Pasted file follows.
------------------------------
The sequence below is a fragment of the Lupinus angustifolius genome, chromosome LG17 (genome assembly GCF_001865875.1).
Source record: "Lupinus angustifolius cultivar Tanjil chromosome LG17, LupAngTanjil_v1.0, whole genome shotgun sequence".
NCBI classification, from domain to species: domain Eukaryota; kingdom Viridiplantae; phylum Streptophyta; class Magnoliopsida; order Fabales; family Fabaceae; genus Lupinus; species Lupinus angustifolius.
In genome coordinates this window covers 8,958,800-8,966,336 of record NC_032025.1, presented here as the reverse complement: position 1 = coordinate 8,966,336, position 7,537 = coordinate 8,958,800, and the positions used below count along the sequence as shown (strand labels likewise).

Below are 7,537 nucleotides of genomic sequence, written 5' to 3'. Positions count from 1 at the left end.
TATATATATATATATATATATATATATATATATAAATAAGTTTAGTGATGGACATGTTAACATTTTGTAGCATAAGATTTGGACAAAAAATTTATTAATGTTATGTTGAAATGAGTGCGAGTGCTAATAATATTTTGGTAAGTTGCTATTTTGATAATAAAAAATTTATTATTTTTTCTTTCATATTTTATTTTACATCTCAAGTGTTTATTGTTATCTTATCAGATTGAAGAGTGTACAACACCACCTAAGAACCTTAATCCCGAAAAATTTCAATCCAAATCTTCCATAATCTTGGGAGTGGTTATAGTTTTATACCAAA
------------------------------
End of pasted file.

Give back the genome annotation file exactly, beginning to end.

The sequence below is a fragment of the Lupinus angustifolius genome, chromosome LG17 (genome assembly GCF_001865875.1).
Source record: "Lupinus angustifolius cultivar Tanjil chromosome LG17, LupAngTanjil_v1.0, whole genome shotgun sequence".
NCBI classification, from domain to species: domain Eukaryota; kingdom Viridiplantae; phylum Streptophyta; class Magnoliopsida; order Fabales; family Fabaceae; genus Lupinus; species Lupinus angustifolius.
In genome coordinates this window covers 8,958,800-8,966,336 of record NC_032025.1, presented here as the reverse complement: position 1 = coordinate 8,966,336, position 7,537 = coordinate 8,958,800, and the positions used below count along the sequence as shown (strand labels likewise).

Below are 7,537 nucleotides of genomic sequence, written 5' to 3'. Positions count from 1 at the left end.
TATATATATATATATATATATATATATATATATAAATAAGTTTAGTGATGGACATGTTAACATTTTGTAGCATAAGATTTGGACAAAAAATTTATTAATGTTATGTTGAAATGAGTGCGAGTGCTAATAATATTTTGGTAAGTTGCTATTTTGATAATAAAAAATTTATTATTTTTTCTTTCATATTTTATTTTACATCTCAAGTGTTTATTGTTATCTTATCAGATTGAAGAGTGTACAACACCACCTAAGAACCTTAATCCCGAAAAATTTCAATCCAAATCTTCCATAATCTTGGGAGTGGTTATAGTTTTATACCAAA